· Consolidation of packaging operations from three sites to two. This would result in the closure of the Kilmarnock Packaging Plant in Ayrshire over a two-year period with the loss of approximately 700 jobs by the end of 2011. To maintain its competitiveness Diageo would concentrate investment on two locations in Glasgow and Fife. The Kilmarnock plant faces infrastructure limitations and Diageo believes that investing in the two other sites will ensure a sustainable future for its Scottish packaging operations.

· An £86 million investment to expand the Leven Packaging Plant in Fife. This would include the construction – subject to planning approval - of a new packaging hall to open in mid-2011 and the creation of approximately 400 new jobs. The company hopes that a number of these jobs would be taken by employees transferring from Kilmarnock.

· The Shieldhall Packaging Plant in Glasgow would receive a further £3 million investment on top of the £15 million invested in the plant over recent years. This investment, along with some changes in working practices, would result in the loss of 30 jobs at the site.

· The closure of Port Dundas Distillery in Glasgow and the adjacent Dundashill Cooperage. These plans would result in a loss of up to 140 jobs although it is hoped that some employees would relocate to a new cooperage in Central Scotland. Diageo believes its long-term grain whisky requirements can be best met through continued expansion of the Cameronbridge Distillery in Fife. Cameronbridge has already received £40 million investment in the last two years. In addition, a £65 million investment announced last year – believed to be the largest ever by a private company outwith the utilities industry – will create a bioenergy facility that will ensure Cameronbridge meets the highest environmental standards.

· Relocation of approximately 80 office-based employees from Dundas House in Glasgow to another location in Central Scotland over the next two years.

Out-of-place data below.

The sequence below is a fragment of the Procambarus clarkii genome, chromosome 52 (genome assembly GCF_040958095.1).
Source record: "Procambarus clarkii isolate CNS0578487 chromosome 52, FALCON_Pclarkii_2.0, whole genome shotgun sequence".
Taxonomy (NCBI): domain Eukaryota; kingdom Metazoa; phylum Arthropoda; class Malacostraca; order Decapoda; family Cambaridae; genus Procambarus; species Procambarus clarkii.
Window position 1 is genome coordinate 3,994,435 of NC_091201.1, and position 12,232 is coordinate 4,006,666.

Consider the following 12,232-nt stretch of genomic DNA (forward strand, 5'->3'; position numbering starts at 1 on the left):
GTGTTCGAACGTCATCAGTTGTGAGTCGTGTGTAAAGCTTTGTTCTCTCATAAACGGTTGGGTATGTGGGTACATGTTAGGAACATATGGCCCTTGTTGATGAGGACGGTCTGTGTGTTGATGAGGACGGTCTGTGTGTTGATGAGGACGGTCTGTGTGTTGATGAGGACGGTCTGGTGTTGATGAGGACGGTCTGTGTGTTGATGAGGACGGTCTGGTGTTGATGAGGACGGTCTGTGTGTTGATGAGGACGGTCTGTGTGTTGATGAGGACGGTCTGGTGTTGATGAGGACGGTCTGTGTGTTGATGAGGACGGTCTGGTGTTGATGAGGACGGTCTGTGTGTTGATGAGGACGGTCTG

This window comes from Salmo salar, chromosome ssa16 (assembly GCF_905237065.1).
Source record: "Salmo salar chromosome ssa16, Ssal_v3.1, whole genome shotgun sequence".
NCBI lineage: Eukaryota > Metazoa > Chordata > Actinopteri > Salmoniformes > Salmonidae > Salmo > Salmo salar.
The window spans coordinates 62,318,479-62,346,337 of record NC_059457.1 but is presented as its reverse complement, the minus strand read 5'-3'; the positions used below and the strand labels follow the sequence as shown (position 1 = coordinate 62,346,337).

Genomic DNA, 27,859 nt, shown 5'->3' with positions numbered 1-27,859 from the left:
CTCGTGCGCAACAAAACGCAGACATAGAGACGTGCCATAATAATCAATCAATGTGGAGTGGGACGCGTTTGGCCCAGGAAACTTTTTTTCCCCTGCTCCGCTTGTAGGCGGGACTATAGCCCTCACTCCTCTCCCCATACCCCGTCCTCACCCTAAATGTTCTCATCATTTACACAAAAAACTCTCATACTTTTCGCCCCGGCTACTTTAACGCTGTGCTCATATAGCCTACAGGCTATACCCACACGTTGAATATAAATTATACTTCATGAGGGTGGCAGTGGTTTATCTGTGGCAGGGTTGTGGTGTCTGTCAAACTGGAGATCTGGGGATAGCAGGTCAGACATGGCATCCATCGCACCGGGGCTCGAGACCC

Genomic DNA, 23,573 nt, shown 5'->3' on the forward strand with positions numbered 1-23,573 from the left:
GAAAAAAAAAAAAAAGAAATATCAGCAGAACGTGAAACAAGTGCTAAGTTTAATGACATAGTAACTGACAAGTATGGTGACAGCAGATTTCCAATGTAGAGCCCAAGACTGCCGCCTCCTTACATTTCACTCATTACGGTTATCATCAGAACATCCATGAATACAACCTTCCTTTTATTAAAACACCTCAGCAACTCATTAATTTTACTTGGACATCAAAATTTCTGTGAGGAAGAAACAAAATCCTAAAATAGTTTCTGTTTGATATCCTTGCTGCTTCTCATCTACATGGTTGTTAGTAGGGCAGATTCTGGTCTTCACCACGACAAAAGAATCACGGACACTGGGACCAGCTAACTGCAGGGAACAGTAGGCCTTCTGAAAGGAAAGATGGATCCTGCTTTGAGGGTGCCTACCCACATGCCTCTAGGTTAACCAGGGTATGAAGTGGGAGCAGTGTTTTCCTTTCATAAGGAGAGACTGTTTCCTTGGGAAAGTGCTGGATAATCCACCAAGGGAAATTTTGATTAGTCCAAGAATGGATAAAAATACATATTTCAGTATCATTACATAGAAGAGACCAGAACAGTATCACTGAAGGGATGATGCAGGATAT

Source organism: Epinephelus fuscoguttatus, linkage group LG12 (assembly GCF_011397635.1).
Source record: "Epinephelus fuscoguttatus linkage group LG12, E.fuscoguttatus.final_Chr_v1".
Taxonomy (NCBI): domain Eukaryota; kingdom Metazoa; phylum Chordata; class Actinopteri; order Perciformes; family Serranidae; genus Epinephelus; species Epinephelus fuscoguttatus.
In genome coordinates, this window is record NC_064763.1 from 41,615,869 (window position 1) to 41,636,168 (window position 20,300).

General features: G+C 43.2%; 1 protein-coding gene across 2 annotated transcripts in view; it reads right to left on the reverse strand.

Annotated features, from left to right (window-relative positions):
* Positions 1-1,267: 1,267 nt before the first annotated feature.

· A new £9 million cooperage to be built at Diageo’s existing site at Cambus near Alloa by summer 2011. Diageo’s nearby Carsebridge Cooperage would be closed. The relocation of around 40 roles from Carsebridge Cooperage to Cambus, together with some roles relocating from Dundashill Cooperage, would bring the total number of jobs at the new Cambus Cooperage to about 70.

· Operations currently undertaken at the Hurlford consolidation warehouse in Ayrshire will be contracted to third party logistics company, Malcolm Group. The 64 despatch warehouse jobs at Hurlford will be transferred under TUPE regulations and Diageo will exit the site in early 2010. This proposal supports a more cost effective and efficient way of working for the whole logistics network. The 36 remaining Diageo jobs at Hurlford would be relocated to other sites.

· Haulage of distillery co-products will be contracted to third party transport company, McPherson Ltd. The 16 associated jobs based in Speyside will be transferred under TUPE regulations. This proposal is aimed at achieving more flexible and cost effective handling of co-products movement.

Having communicated its plans, Diageo will now engage in formal consultation with employees.

Bryan Donaghey, Managing Director of Diageo Scotland, said: “These decisions have been extremely difficult to take. We have only reached them after an exhaustive review of all the possible alternatives. I am sorry for the impact this announcement will have on our employees and their families in Kilmarnock and Glasgow and the difficulty this will cause in Kilmarnock where we are a major employer.

“We believe the plans announced today will help secure the sustainability of our business in Scotland. As Scotland’s largest manufacturing exporter, 85% of our output from Scotland is exported to over 180 markets worldwide. We therefore need to be competitive in a global context and the restructuring announced today is a key part of this.

“Our plans and the associated £100 million investment reflect the strength of Diageo’s continued commitment to Scotland. With these changes, Diageo would still employ nearly 4,000 people across the country.

“We will do everything we can to support our employees through this difficult time. We will also work closely with local political and community leaders in Kilmarnock so that together we can seek to address the impact this announcement will have on the town.”